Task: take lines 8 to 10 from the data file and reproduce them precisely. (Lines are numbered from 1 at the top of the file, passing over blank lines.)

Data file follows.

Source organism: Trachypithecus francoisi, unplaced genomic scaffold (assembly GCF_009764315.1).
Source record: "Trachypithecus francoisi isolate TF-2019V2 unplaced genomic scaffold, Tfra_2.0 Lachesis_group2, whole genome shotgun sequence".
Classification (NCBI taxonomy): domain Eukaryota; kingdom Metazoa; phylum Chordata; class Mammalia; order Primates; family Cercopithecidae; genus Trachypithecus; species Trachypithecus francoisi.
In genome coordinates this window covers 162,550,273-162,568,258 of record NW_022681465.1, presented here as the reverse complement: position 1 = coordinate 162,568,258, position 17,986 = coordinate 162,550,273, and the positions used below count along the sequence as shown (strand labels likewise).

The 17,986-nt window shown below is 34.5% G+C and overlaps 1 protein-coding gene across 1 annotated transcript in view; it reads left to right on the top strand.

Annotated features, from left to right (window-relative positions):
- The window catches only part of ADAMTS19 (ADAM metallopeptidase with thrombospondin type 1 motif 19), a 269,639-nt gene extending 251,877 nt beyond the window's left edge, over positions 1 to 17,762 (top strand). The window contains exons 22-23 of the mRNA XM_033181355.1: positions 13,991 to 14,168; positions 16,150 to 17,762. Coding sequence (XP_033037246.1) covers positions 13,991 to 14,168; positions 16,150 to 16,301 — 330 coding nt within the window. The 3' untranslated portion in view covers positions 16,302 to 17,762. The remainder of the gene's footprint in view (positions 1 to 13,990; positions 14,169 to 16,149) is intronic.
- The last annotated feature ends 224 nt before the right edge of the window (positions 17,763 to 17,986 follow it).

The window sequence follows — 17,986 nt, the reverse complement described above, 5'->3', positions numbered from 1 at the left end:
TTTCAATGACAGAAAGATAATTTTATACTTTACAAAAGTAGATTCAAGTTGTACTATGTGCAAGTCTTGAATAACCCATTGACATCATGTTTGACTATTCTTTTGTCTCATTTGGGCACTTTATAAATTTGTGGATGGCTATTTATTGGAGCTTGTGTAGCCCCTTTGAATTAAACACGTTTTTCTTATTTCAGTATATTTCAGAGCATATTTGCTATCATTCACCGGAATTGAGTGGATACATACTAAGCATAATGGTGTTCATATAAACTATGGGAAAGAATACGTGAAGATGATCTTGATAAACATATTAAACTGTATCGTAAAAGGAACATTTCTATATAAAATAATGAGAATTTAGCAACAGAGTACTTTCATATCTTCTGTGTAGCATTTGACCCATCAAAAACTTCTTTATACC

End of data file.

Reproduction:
- The last annotated feature ends 224 nt before the right edge of the window (positions 17,763 to 17,986 follow it).

The window sequence follows — 17,986 nt, the reverse complement described above, 5'->3', positions numbered from 1 at the left end:
TTTCAATGACAGAAAGATAATTTTATACTTTACAAAAGTAGATTCAAGTTGTACTATGTGCAAGTCTTGAATAACCCATTGACATCATGTTTGACTATTCTTTTGTCTCATTTGGGCACTTTATAAATTTGTGGATGGCTATTTATTGGAGCTTGTGTAGCCCCTTTGAATTAAACACGTTTTTCTTATTTCAGTATATTTCAGAGCATATTTGCTATCATTCACCGGAATTGAGTGGATACATACTAAGCATAATGGTGTTCATATAAACTATGGGAAAGAATACGTGAAGATGATCTTGATAAACATATTAAACTGTATCGTAAAAGGAACATTTCTATATAAAATAATGAGAATTTAGCAACAGAGTACTTTCATATCTTCTGTGTAGCATTTGACCCATCAAAAACTTCTTTATACC